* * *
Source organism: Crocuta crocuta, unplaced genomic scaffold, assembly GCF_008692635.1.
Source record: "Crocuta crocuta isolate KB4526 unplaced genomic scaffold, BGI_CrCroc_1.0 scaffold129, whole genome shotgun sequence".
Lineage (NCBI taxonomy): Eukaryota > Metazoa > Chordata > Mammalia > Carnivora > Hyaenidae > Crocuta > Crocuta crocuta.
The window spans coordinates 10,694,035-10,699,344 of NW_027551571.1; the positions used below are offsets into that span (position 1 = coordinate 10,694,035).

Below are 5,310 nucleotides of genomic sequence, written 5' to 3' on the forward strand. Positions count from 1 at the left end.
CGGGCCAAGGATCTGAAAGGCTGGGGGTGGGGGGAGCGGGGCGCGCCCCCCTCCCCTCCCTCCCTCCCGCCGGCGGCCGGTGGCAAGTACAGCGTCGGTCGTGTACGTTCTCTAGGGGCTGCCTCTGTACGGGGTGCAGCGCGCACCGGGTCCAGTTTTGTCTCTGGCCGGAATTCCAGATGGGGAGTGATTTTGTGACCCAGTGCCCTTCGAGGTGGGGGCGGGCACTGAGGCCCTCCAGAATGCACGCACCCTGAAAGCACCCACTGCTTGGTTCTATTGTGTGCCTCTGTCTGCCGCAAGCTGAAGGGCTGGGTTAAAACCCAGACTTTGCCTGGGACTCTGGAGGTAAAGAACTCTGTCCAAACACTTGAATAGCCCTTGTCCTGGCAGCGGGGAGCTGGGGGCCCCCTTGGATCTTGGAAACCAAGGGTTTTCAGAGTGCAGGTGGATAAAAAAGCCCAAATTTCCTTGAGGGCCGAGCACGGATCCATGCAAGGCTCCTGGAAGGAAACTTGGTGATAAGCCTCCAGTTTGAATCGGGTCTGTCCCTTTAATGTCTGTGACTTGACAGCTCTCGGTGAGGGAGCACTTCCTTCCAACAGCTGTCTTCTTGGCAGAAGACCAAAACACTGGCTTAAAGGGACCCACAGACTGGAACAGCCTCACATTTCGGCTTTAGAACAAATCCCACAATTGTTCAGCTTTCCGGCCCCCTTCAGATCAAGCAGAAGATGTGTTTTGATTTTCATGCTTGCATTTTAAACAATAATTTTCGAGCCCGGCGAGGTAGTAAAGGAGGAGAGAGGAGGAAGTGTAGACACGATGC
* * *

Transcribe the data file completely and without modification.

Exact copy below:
Source organism: Crocuta crocuta, unplaced genomic scaffold, assembly GCF_008692635.1.
Source record: "Crocuta crocuta isolate KB4526 unplaced genomic scaffold, BGI_CrCroc_1.0 scaffold129, whole genome shotgun sequence".
Lineage (NCBI taxonomy): Eukaryota > Metazoa > Chordata > Mammalia > Carnivora > Hyaenidae > Crocuta > Crocuta crocuta.
The window spans coordinates 10,694,035-10,699,344 of NW_027551571.1; the positions used below are offsets into that span (position 1 = coordinate 10,694,035).

Below are 5,310 nucleotides of genomic sequence, written 5' to 3' on the forward strand. Positions count from 1 at the left end.
CGGGCCAAGGATCTGAAAGGCTGGGGGTGGGGGGAGCGGGGCGCGCCCCCCTCCCCTCCCTCCCTCCCGCCGGCGGCCGGTGGCAAGTACAGCGTCGGTCGTGTACGTTCTCTAGGGGCTGCCTCTGTACGGGGTGCAGCGCGCACCGGGTCCAGTTTTGTCTCTGGCCGGAATTCCAGATGGGGAGTGATTTTGTGACCCAGTGCCCTTCGAGGTGGGGGCGGGCACTGAGGCCCTCCAGAATGCACGCACCCTGAAAGCACCCACTGCTTGGTTCTATTGTGTGCCTCTGTCTGCCGCAAGCTGAAGGGCTGGGTTAAAACCCAGACTTTGCCTGGGACTCTGGAGGTAAAGAACTCTGTCCAAACACTTGAATAGCCCTTGTCCTGGCAGCGGGGAGCTGGGGGCCCCCTTGGATCTTGGAAACCAAGGGTTTTCAGAGTGCAGGTGGATAAAAAAGCCCAAATTTCCTTGAGGGCCGAGCACGGATCCATGCAAGGCTCCTGGAAGGAAACTTGGTGATAAGCCTCCAGTTTGAATCGGGTCTGTCCCTTTAATGTCTGTGACTTGACAGCTCTCGGTGAGGGAGCACTTCCTTCCAACAGCTGTCTTCTTGGCAGAAGACCAAAACACTGGCTTAAAGGGACCCACAGACTGGAACAGCCTCACATTTCGGCTTTAGAACAAATCCCACAATTGTTCAGCTTTCCGGCCCCCTTCAGATCAAGCAGAAGATGTGTTTTGATTTTCATGCTTGCATTTTAAACAATAATTTTCGAGCCCGGCGAGGTAGTAAAGGAGGAGAGAGGAGGAAGTGTAGACACGATGC